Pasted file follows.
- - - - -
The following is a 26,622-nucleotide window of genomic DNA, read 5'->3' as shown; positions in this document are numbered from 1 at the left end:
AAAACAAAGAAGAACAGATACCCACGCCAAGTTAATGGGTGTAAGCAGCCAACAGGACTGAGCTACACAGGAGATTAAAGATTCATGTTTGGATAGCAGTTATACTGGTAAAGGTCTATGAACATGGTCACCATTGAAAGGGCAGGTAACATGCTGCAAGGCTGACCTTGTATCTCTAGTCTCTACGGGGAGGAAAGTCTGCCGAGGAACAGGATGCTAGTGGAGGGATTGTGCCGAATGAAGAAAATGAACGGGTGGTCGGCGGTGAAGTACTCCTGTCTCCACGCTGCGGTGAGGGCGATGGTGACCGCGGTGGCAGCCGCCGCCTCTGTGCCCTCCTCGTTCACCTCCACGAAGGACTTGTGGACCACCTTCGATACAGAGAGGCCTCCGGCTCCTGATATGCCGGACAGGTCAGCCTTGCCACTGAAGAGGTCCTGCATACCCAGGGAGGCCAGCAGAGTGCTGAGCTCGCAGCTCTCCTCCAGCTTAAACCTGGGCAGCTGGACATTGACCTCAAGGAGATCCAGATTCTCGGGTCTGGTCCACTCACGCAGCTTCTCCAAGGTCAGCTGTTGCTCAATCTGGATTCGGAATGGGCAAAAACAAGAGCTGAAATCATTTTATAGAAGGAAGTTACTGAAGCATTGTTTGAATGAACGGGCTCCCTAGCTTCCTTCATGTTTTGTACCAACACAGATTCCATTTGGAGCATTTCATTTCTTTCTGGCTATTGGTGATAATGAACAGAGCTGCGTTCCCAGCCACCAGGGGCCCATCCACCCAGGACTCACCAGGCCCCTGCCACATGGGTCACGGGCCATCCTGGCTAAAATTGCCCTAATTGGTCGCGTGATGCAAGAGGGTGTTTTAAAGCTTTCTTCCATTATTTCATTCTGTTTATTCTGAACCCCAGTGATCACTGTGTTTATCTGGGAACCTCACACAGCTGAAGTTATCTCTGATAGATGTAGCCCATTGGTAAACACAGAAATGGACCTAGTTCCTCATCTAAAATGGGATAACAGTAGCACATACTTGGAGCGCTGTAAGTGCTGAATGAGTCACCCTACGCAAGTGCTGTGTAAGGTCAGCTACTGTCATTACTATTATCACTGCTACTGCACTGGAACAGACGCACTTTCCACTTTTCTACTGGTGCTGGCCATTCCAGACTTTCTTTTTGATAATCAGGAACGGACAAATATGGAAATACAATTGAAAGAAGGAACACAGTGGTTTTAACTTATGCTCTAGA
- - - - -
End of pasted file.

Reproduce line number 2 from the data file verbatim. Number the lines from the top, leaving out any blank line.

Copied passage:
AAAACAAAGAAGAACAGATACCCACGCCAAGTTAATGGGTGTAAGCAGCCAACAGGACTGAGCTACACAGGAGATTAAAGATTCATGTTTGGATAGCAGTTATACTGGTAAAGGTCTATGAACATGGTCACCATTGAAAGGGCAGGTAACATGCTGCAAGGCTGACCTTGTATCTCTAGTCTCTACGGGGAGGAAAGTCTGCCGAGGAACAGGATGCTAGTGGAGGGATTGTGCCGAATGAAGAAAATGAACGGGTGGTCGGCGGTGAAGTACTCCTGTCTCCACGCTGCGGTGAGGGCGATGGTGACCGCGGTGGCAGCCGCCGCCTCTGTGCCCTCCTCGTTCACCTCCACGAAGGACTTGTGGACCACCTTCGATACAGAGAGGCCTCCGGCTCCTGATATGCCGGACAGGTCAGCCTTGCCACTGAAGAGGTCCTGCATACCCAGGGAGGCCAGCAGAGTGCTGAGCTCGCAGCTCTCCTCCAGCTTAAACCTGGGCAGCTGGACATTGACCTCAAGGAGATCCAGATTCTCGGGTCTGGTCCACTCACGCAGCTTCTCCAAGGTCAGCTGTTGCTCAATCTGGATTCGGAATGGGCAAAAACAAGAGCTGAAATCATTTTATAGAAGGAAGTTACTGAAGCATTGTTTGAATGAACGGGCTCCCTAGCTTCCTTCATGTTTTGTACCAACACAGATTCCATTTGGAGCATTTCATTTCTTTCTGGCTATTGGTGATAATGAACAGAGCTGCGTTCCCAGCCACCAGGGGCCCATCCACCCAGGACTCACCAGGCCCCTGCCACATGGGTCACGGGCCATCCTGGCTAAAATTGCCCTAATTGGTCGCGTGATGCAAGAGGGTGTTTTAAAGCTTTCTTCCATTATTTCATTCTGTTTATTCTGAACCCCAGTGATCACTGTGTTTATCTGGGAACCTCACACAGCTGAAGTTATCTCTGATAGATGTAGCCCATTGGTAAACACAGAAATGGACCTAGTTCCTCATCTAAAATGGGATAACAGTAGCACATACTTGGAGCGCTGTAAGTGCTGAATGAGTCACCCTACGCAAGTGCTGTGTAAGGTCAGCTACTGTCATTACTATTATCACTGCTACTGCACTGGAACAGACGCACTTTCCACTTTTCTACTGGTGCTGGCCATTCCAGACTTTCTTTTTGATAATCAGGAACGGACAAATATGGAAATACAATTGAAAGAAGGAACACAGTGGTTTTAACTTATGCTCTAGA